Politics

26 posts categorized

January 27, 2015

Net Neutrality Vote Happening on February 26th

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During a discussion at the recent Consumer Electronics Show in Las Vegas, Federal Communications Commission chairman Tom Wheeler announced that the commission will vote on a proposal to reinstate Net neutrality rules. The vote will take place at an open commission meeting on February 26th. 

Wheeler also said the proposal will circulate among commissioners beginning February 5th, and while he didn’t delve into specifics, Wheeler alluded the new proposal will “reclassify broadband traffic” as part of Title II utility. Some supporters believe this reclassification will put new neutrality rules on “stronger legal footing.”  

In November 2014 President Obama encouraged the FCC to reclassify Internet traffic under Title II of the Communications Act, though Wheeler has not said whether he supports the president’s suggestion. 

Net neutrality is defined as the idea that all online traffic is subject to fair treatment by broadband providers, meaning no restrictions or preferential treatment is bestowed on certain types of traffic. The FCC is working on new rules that will replace those adopted in 2010.

The issue of broadband traffic reclassification has been one of the hotter issues regarding the net neutrality debate, with large broadband providers such as Verizon and AT&T noting reclassification will “stifle innovation” via imposed, antiquated telecommunications regulation for an industry they believe has evolved positively despite no government regulation. However, other consumer advocates and Internet companies such as Netflix say broadband service reclassification is the only option for ensuring new Net neutrality rules hold up in future court challenges.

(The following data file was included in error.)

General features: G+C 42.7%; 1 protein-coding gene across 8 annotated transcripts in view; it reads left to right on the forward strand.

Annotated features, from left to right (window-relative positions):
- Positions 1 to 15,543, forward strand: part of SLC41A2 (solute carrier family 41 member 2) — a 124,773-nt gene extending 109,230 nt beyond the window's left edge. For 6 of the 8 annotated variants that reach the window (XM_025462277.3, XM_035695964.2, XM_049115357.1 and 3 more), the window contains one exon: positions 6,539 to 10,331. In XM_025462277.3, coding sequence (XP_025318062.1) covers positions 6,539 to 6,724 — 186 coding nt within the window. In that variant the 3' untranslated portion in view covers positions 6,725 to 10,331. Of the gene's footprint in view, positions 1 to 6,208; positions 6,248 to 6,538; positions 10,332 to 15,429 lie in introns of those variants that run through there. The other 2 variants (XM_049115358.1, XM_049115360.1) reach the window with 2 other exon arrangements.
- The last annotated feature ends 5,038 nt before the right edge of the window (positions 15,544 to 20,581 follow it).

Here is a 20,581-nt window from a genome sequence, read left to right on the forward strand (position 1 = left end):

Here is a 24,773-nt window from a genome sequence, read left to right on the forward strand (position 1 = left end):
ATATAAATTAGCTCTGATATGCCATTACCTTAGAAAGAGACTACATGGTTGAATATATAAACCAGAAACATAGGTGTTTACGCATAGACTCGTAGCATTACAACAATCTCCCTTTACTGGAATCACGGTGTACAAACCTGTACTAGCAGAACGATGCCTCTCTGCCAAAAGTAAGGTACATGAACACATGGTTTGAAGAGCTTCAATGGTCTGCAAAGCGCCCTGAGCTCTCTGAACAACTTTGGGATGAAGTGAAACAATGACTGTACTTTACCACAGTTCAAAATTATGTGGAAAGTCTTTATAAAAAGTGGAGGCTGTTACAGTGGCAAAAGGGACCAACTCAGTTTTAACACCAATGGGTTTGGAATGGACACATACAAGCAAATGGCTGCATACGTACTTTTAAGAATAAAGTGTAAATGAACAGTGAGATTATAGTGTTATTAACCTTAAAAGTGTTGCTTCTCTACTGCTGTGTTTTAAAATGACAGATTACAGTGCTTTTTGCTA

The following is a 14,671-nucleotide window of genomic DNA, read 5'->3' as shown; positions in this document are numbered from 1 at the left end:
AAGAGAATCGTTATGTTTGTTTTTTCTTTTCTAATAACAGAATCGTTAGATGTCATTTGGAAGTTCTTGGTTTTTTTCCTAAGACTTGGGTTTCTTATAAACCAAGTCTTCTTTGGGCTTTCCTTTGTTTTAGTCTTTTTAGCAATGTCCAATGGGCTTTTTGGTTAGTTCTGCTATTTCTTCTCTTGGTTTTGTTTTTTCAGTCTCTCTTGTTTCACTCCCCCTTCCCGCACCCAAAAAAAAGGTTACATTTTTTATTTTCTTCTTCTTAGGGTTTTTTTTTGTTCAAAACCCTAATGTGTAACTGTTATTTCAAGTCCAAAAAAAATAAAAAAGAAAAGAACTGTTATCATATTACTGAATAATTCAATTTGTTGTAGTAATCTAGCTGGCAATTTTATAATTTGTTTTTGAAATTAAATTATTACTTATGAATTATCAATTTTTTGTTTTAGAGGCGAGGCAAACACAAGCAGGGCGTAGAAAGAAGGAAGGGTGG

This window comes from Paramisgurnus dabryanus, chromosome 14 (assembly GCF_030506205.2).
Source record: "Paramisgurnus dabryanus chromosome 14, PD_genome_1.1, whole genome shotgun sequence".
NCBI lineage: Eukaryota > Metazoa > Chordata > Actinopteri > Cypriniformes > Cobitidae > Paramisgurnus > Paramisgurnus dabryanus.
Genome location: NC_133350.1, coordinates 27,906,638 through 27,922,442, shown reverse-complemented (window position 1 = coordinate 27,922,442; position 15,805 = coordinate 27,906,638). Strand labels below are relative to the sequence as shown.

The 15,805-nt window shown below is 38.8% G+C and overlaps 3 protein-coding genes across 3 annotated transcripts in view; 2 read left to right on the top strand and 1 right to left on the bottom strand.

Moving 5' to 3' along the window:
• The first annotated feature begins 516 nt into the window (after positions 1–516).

During his discussion with Consumer Electronics Association head Gary Shapiro, Wheeler made it quite clear that the FCC’s approach to the proposal will not include “all of the restrictions under Title II meant for traditional telephony networks to broadband.” Rather, the proposed rules would “forbear or exclude” broadband from clinging to Communications Act provisions that don’t apply to broadband service. 

He said the idea is to make certain that the agency can “provide a legal standing” for rules prohibiting broadband providers from “blocking content, throttling traffic, or offering a paid prioritization service.” The other idea is to ensure Internet service providers manage their wares in a way that is transparent to customers.

"The wireless industry has been wildly successful as a Title II regulated industry," he said. "So there is a way to do it right."

Wireless industry reps disagree with Wheeler in terms of Title II restrictions on broadband. 

"Comparisons to the regulatory framework for mobile voice are misplaced and irrelevant," Meredith Attwell Baker, president and CEO,CTIA-The Wireless Association, said in a statement. "Congress created a regulatory regime for mobile voice under Section 332 and Title II. Congress also created a separate regulatory regime - -explicitly outside Title II -- for other services like mobile broadband. The FCC cannot now rewrite Congress's intent to rewrite the Act or rewrite history."

Wheeler has also remarked that he has “no intention of allowing broadband providers to create a two-tiered Internet of haves and have nots." The vote later this month will hopefully settle some much debated issues around this topic. 

January 19, 2015

How Does the World’s Most Powerful Organization Rule with Outdated Technology?